Sammon, Brendan Thomas. Called to Attraction: An Introduction to the Theology of Beauty. Eugene, OR: Cascade Books, 2017, pp. 160, $22, Paperback.
Brendan Sammon is an Assistant Professor of Systematic Theology at Saint Joseph’s University in Philadelphia, Pennsylvania. He teaches courses on both The Beauty of God and Beauty and Consciousness at the Movies. In his first book, The God Who is Beauty: Beauty as a Divine Name in Thomas Aquinas and Dionysius the Areopagite (Eugene, OR: Pickwick Publications, 2013), Sammon examines the Medieval thoughts binding theology and beauty together. In Called to Attraction: An Introduction to the Theology of Beauty, he broadly explores how beauty and theology have interacted from ancient origins to the twentieth century.
Sammon moves through time periods for each of the seven chapters of his book. A helpful introduction sets up the book with three introductory arguments to set the boundaries for what he intends to accomplish in his short volume. First, he argues his theology of beauty is derived from a divine name approach. Consequently, all of his conclusions flow from the idea that beauty is an attribute of God. He writes, “These divine names could be called God’s public identity, or the appearance that God takes in the world outside of those faith traditions that have arisen around what is believed to be God’s revealed identity.” (p. 3). His second introductory argument is that beauty is a more helpful category for theological discourse than aesthetics. He argues beauty is more ancient and more meaningful, and so he is making a theology of beauty and not a theological aesthetics. Last, he highlights he limited his book in scope because as it is intended to be an introduction to the subject.
The seven chapters are titled: Ancient Origins of Beauty’s Association with God, The Beauty of God in the Early Church, Giving God the Name Beauty, Beauty at the Dawn of the Middle Ages, The Medieval Theology of Beauty, The Theology of Beauty in the Modern Period, and The Return of Beauty in the Twentieth-Century. Each chapter examines a few key people or themes considered significant for the period. These figures range from Plato and Augustine to Kierkegaard and Hans Urs von Balthasar. The themes highlight biblical books such as Genesis and focus on ideas such as the display of beauty or how theology developed to include beauty as a name for God.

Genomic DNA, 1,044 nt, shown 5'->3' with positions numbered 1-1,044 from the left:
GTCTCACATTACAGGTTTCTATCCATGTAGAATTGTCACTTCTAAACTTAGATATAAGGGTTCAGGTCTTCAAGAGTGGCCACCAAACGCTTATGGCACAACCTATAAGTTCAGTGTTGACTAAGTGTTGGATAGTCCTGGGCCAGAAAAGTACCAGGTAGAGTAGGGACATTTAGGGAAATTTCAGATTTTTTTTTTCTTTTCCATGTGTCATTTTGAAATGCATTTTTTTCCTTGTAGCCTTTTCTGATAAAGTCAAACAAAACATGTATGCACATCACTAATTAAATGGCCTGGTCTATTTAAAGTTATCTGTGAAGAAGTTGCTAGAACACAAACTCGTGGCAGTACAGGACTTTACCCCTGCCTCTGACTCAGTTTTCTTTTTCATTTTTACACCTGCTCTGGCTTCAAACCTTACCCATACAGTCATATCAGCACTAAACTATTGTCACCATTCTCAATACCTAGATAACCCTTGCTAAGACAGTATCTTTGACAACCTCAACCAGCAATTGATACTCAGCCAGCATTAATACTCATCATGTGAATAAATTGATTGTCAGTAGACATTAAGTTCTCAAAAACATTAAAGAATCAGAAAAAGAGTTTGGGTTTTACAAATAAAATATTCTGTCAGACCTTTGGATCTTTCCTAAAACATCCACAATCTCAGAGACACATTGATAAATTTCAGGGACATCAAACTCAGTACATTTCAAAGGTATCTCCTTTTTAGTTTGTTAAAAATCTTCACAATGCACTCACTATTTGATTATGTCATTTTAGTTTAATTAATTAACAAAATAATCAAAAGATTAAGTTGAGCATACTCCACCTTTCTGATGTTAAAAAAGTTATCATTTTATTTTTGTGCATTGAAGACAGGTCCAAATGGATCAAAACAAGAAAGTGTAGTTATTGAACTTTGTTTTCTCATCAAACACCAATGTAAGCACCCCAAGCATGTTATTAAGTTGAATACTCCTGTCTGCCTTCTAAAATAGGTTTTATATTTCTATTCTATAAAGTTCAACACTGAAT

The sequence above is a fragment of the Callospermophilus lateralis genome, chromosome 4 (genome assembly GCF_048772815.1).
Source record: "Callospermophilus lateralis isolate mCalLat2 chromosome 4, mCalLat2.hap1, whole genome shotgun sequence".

This book hits on key figures throughout church history and holds most of the expected voices found in a theology of beauty. Such voices include Aquinas and Dionysuius the Areapogite, who the author has previous works written on. The sections on these two men are helpful and insightful. Sammon also writes on the Apostle Paul and St. Francis of Assissi. In these sections, he leads to reader to understand how these men of theological heritage contributed to the conversations on beauty. Their contributions validate the topic of beauty in theology. However, it is worth noting that Sammon does not include Jonathan Edwards. In a book on beauty that surveys key figures, leaving Edwards out is an interesting choice. Edwards’s absence may be due to Sammon’s Catholic background. However, he includes Fyodor Dostoeyksy (Eastern Orthodox) in his chapter on the Modern era making Edwards’s absence curious. It is also worth noting the shift from the Medieval to the Modern Era misses the significant conversations in the Renaissance on beauty.
For a biblical-theological student, this book is very helpful for an entry level class or discussion on beauty and aesthetics. It is manageable in both length and content, giving preliminary facts and details to help a reader know the theological importance of beauty through the centuries. Sammon has placed discussion questions at the end of each chapter to help the reader grasp and comprehend the themes. This inclusion may prove extremely helpful in an entry level class.
The theme of beauty is woven throughout the biblical text and human history, and this book highlights how the theme has been explored in various epochs. It is helpful in giving a birds-eye view of the entire landscape for discussions of beauty. Anyone looking for a short and manageable read as in introduction to beauty and aesthetics will benefit from this book. However, it should be paired with other material covering beauty from the Protestant tradition. At the very least, Sammon’s book should be supplemented with another that covers the works of Jonathan Edwards as it relates to discussions on beauty and theological aesthetics.
Grand Canyon University